In Shape for Surgery

Ensuring patients are In Shape for Surgery – what this means in practice

When a patient has poorly controlled chronic disease or other risk factors, it can adversely affect the:

  • outcome of the operation
  • risks of complications during and after surgery
  • length of time spent in hospital
  • patient's recovery time
  • NHS costs, resources and health professional time needed to care for the patient in hospital and following discharge.

The message to patients is simple, and can be re-iterated at every opportunity in both primary and secondary care "surgery puts stress on the body, so the healthier you are, the better you'll handle it."

From August 2017 primary care is requested to follow this "best practice" recommended Clinical Referral Guideline (CRG).

When referring patients who are likely to have hip arthroplasy, knee arthroplasty or hernia surgery, primary care is requested to measure the information below and, where possible, optimise any medical conditions prior to referral.

  • HbA1c (in known diabetics, those with pre-diabetes and those with a BMI greater than 30)
  • haemoglobin
  • blood pressure
  • pulse check for atrial fibrillation
  • auscultation of heart for new heart murmur

With regard to these measurements, prior to referral for surgery primary care is asked to investigate and optimise the conditions in the following circumstances:

  • HbA1c greater than 69
  • haemoglobin less than 120g/l for females and 130g/l for males
  • blood pressure greater than 160/100
  • atrial fibrillation rate greater than 100
  • heart murmur – consider referral for ECHO in newly detected heart murmur

Smokers who are willing to engage in attempting to quit should be signposted to stop smoking cessation services before, or at the time of surgical referral and should be advised that ideally they should be smoke free for 8 weeks prior to surgery in order to improve their outcomes.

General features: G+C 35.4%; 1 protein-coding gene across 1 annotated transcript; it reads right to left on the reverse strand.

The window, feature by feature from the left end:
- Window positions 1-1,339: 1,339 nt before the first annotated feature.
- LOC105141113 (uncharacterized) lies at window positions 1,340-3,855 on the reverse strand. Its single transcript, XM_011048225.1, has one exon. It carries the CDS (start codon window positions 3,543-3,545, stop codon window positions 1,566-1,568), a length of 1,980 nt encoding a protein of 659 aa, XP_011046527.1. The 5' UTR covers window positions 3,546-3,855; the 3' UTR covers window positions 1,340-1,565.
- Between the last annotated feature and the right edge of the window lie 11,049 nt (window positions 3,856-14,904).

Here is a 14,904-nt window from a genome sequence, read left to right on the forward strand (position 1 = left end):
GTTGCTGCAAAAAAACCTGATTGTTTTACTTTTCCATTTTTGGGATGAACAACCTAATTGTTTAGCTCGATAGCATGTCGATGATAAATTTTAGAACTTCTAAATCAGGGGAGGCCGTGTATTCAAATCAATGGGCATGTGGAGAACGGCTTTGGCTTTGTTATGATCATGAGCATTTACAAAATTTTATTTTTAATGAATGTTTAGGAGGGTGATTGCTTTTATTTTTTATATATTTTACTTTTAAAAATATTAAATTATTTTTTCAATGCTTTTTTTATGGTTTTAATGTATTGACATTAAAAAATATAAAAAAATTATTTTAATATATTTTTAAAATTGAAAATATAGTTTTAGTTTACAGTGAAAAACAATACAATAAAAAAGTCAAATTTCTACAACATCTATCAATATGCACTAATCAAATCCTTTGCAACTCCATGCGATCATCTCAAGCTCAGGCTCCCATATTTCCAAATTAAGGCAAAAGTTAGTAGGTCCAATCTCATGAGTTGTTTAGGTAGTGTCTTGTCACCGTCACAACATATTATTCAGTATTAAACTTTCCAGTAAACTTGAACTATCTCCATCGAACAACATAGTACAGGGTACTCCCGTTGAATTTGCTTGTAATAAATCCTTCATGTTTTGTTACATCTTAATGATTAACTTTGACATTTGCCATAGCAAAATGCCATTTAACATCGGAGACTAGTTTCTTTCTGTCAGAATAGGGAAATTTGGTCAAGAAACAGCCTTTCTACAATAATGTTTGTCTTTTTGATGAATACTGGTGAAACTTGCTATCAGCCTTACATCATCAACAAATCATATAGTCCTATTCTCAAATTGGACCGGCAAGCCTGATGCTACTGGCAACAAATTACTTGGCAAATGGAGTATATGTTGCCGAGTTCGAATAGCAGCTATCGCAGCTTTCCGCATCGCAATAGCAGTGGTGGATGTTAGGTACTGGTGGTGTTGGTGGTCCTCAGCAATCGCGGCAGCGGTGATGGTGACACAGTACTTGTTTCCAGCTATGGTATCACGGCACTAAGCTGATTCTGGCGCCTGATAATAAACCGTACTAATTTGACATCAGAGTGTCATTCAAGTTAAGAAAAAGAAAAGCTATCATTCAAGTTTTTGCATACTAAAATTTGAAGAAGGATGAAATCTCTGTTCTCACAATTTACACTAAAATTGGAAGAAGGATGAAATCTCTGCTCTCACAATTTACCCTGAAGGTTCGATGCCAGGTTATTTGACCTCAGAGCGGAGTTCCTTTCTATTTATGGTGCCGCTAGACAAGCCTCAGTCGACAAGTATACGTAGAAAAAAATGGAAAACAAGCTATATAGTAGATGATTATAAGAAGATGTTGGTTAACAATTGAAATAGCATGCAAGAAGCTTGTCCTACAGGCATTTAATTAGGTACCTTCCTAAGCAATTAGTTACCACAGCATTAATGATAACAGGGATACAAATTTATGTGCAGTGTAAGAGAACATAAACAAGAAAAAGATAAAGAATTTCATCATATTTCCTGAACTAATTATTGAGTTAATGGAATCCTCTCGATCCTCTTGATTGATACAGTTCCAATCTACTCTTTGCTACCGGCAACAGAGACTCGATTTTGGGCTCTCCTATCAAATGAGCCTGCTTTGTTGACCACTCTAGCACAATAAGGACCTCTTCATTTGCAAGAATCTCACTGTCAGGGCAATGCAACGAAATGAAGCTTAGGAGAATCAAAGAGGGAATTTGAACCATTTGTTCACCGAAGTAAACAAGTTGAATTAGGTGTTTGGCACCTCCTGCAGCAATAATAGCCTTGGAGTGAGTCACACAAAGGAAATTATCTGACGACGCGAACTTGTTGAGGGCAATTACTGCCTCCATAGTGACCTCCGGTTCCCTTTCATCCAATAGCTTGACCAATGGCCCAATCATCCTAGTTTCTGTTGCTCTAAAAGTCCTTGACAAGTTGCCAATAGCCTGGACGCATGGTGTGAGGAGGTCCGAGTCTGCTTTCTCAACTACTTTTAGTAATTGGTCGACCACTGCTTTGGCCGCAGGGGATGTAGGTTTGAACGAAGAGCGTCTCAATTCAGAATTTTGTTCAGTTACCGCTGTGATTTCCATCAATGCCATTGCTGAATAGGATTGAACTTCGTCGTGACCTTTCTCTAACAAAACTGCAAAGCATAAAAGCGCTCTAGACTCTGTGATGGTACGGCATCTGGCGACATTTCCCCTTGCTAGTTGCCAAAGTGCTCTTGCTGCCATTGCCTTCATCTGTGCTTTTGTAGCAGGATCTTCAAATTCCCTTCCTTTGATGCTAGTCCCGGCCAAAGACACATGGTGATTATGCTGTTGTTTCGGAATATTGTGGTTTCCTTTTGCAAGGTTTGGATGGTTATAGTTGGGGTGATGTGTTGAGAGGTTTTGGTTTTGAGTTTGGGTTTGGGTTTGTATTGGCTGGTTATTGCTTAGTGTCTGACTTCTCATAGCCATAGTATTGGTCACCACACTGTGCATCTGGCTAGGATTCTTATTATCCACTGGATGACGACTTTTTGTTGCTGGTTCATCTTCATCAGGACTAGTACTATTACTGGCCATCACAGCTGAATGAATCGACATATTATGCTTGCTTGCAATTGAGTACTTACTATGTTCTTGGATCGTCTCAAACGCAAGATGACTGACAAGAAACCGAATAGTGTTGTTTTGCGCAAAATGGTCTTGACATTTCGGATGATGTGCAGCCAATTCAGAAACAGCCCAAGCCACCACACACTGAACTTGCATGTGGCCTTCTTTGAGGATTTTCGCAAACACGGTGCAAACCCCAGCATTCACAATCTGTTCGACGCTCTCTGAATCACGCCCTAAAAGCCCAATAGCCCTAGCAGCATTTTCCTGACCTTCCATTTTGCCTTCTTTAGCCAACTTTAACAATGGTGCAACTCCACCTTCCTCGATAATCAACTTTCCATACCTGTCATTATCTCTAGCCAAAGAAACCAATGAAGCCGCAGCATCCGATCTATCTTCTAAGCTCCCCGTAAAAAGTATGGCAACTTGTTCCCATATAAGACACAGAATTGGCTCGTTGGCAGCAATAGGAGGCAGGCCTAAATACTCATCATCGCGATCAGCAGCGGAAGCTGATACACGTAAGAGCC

This CRG covers patients who are being referred for "surgery likely."

It is recognised that it is not always clinically desirable or possible to optimise patients to the thresholds set out in this pathway. Should this be the case then referrers are requested to state this in the referral letter in order to assist any decision making in secondary care.

Much of the work in this pathway already happens in practice prior to referral, but is now being formalised through this CRG. Without early intervention these issues frequently result in patients having their procedures deferred, cancelled or being put at avoidable risk.

There is no ban on surgery for people in the categories listed within the referral criteria and there is no blanket policy.

Scope

From August 2017, it is recommended that any adult referral for routine hip arthroplasty, knee arthroplasty or hernia repair should follow this recommended "In Shape for Surgery" guidance.

Out of scope

Patients referred for emergency surgery or clinically urgent or any other elective surgery

Patients who are being referred for a surgical opinion when the treatment is unclear

Any surgical interventions that may be required as a result of pregnancy

Vulnerable patients where the likelihood of achieving optimisation and benefits from it are low will require individualised consideration. This includes patients with learning disabilities, significant cognitive impairment or severe mental illness

Referrals of a diagnostic nature

Children under the age of 18

Recommended Referral Criteria (within 3 months of the referral)

Criteria Threshold for pre-referral intervention
Medical Markers - chronic disease management
Medical Markers - chronic disease management
Anaemia
(for hip and knee arthroplasty only unless high anaesthetic risk)
Hb less than 120g/L in females and 130g/L in males
(excluding anaemia related to chronic disease)
Blood pressure BP greater than 160/100mmHg
Diabetes
- In known diabetics and
- In those at risk of diabetes as identified by a BMI ≥ 30.
Diabetes UK risk tool is also recommended ( here)
HbA1c greater than 69mmol/mol
Irregular Heart Beat (ECG if pulse rate greater than 100 or irregular)
Atrial Fibrillation with a rate greater than 100 beats per minute
Auscultate for heart murmur Un-investigated heart murmur
ALL MARKERS SHOULD BE CURRENT WITHIN 3 MONTHS OF REFERRAL ALL MARKERS SHOULD BE CURRENT WITHIN 3 MONTHS OF REFERRAL
Lifestyle Criteria Lifestyle Criteria
Smoking
(Vaping and Nicotine Replacement Therapies are not restricted)
Smoker. Advise patient: